Super Calculators: The Math of Computers
Computers touch nearly every area of life in today’s modern world. Calculations carried out on computers have helped cure diseases, ensure our buildings can withstand amazing forces and entertain us with complex computer animations. Of the numerous ways math relates to computers, we will look specifically at three areas of number systems, robotics and computer animation.
One of the first math skills we master is how to count. Then we learn to manipulate those numbers using various mathematical operations. At the core of a computer is the ability to represent numbers and perform math operations. When we represent numbers we use the digits the 10 symbols 0, 1, 2, 3, 4, 5, 6, 7, 8, 9. We then use a set of rules or an algorithm to express values larger the defined symbols we have. We simply start over at the beginning of the symbols and add a new symbol to the left.
Think of the number 9. When we want to add one more to this quantity we have run out of single symbols to express the new amount. So instead we call it 10. In this way we can think of numbers like an odometer on an old car. When ever the digits for one digit in the number makes a full revolution, the number in the next highest position moves to the next number. Life proceeds as normal and we just think of these symbols as the numbers them selves.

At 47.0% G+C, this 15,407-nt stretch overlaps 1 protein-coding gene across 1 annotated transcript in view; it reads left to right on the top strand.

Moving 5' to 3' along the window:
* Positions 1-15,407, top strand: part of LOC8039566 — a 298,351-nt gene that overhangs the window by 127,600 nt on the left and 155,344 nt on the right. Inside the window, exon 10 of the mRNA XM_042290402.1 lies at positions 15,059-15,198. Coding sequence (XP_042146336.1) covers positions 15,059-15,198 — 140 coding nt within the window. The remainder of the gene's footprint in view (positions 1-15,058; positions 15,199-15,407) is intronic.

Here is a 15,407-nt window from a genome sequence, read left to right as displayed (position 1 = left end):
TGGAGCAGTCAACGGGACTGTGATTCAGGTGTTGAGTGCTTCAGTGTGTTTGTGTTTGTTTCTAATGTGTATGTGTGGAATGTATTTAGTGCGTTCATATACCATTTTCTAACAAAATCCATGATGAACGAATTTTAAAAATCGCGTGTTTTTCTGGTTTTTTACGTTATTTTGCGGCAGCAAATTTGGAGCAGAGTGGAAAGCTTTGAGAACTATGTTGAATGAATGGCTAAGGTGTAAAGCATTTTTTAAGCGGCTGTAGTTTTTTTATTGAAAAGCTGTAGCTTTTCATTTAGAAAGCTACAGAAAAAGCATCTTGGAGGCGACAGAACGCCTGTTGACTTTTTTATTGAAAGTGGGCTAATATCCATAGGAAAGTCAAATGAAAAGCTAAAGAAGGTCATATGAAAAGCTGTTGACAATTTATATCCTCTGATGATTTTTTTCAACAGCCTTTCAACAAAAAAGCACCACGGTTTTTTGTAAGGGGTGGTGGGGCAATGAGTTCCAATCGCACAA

But for a computer to keep track of numbers, using 10 distinct symbols or states to represent a number is problematic. You see, in a general sense the computer is just an electrical circuit. A computer needs to represent numbers using only electricity. We could take a voltage and divide it into ten different regions and call each of them our numbers. But it turns out this is really hard and it is much easier, cheaper and faster to represent only two states, 1 and 0. But can we still count to all the numbers? Sure we can, now each wheel on our odometer will only have two numbers. So we start counting: 0, 1… what now? Well, we apply the same rules we are familiar with. The right most digit rolls around and a new digit is added to the left. Let’s see what happens when we count to 10 in decimal with our new number system.
- 0000 (0)
- 0001 (1)
- 0010 (2)
- 0011 (3)
- 0100 (4)
- 0101 (5)
- 0110 (6)
- 0111 (7)
- 1000 (8)
- 1001 (9)
- 1010 (10)